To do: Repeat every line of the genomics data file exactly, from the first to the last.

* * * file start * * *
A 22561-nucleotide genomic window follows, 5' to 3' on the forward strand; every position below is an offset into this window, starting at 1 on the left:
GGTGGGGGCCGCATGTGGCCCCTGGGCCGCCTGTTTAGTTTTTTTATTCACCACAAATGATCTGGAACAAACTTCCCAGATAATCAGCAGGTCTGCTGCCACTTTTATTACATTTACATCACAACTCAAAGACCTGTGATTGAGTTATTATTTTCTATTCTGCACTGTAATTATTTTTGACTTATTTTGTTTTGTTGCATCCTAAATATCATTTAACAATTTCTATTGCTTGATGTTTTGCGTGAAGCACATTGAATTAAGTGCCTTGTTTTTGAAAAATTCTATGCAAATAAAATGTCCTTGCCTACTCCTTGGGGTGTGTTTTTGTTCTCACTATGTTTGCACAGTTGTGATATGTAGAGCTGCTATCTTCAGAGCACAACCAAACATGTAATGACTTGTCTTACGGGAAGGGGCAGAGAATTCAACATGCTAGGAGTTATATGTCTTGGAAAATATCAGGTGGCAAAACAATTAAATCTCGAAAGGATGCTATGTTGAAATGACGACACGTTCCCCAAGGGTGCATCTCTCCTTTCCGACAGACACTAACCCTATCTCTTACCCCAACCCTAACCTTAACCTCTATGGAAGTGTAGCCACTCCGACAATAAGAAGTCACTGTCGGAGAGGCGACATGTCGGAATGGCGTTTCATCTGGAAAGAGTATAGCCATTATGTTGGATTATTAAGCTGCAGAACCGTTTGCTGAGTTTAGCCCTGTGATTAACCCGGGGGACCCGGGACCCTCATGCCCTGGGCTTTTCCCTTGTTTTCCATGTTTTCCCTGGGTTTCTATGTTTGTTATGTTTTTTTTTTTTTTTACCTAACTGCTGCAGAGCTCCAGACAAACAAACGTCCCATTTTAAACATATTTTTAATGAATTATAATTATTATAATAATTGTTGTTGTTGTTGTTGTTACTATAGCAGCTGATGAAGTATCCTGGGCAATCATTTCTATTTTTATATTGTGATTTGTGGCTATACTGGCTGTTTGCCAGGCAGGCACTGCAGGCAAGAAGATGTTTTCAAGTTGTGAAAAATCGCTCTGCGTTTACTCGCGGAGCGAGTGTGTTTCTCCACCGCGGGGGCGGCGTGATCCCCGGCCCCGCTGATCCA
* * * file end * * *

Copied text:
A 22561-nucleotide genomic window follows, 5' to 3' on the forward strand; every position below is an offset into this window, starting at 1 on the left:
GGTGGGGGCCGCATGTGGCCCCTGGGCCGCCTGTTTAGTTTTTTTATTCACCACAAATGATCTGGAACAAACTTCCCAGATAATCAGCAGGTCTGCTGCCACTTTTATTACATTTACATCACAACTCAAAGACCTGTGATTGAGTTATTATTTTCTATTCTGCACTGTAATTATTTTTGACTTATTTTGTTTTGTTGCATCCTAAATATCATTTAACAATTTCTATTGCTTGATGTTTTGCGTGAAGCACATTGAATTAAGTGCCTTGTTTTTGAAAAATTCTATGCAAATAAAATGTCCTTGCCTACTCCTTGGGGTGTGTTTTTGTTCTCACTATGTTTGCACAGTTGTGATATGTAGAGCTGCTATCTTCAGAGCACAACCAAACATGTAATGACTTGTCTTACGGGAAGGGGCAGAGAATTCAACATGCTAGGAGTTATATGTCTTGGAAAATATCAGGTGGCAAAACAATTAAATCTCGAAAGGATGCTATGTTGAAATGACGACACGTTCCCCAAGGGTGCATCTCTCCTTTCCGACAGACACTAACCCTATCTCTTACCCCAACCCTAACCTTAACCTCTATGGAAGTGTAGCCACTCCGACAATAAGAAGTCACTGTCGGAGAGGCGACATGTCGGAATGGCGTTTCATCTGGAAAGAGTATAGCCATTATGTTGGATTATTAAGCTGCAGAACCGTTTGCTGAGTTTAGCCCTGTGATTAACCCGGGGGACCCGGGACCCTCATGCCCTGGGCTTTTCCCTTGTTTTCCATGTTTTCCCTGGGTTTCTATGTTTGTTATGTTTTTTTTTTTTTTTACCTAACTGCTGCAGAGCTCCAGACAAACAAACGTCCCATTTTAAACATATTTTTAATGAATTATAATTATTATAATAATTGTTGTTGTTGTTGTTGTTACTATAGCAGCTGATGAAGTATCCTGGGCAATCATTTCTATTTTTATATTGTGATTTGTGGCTATACTGGCTGTTTGCCAGGCAGGCACTGCAGGCAAGAAGATGTTTTCAAGTTGTGAAAAATCGCTCTGCGTTTACTCGCGGAGCGAGTGTGTTTCTCCACCGCGGGGGCGGCGTGATCCCCGGCCCCGCTGATCCA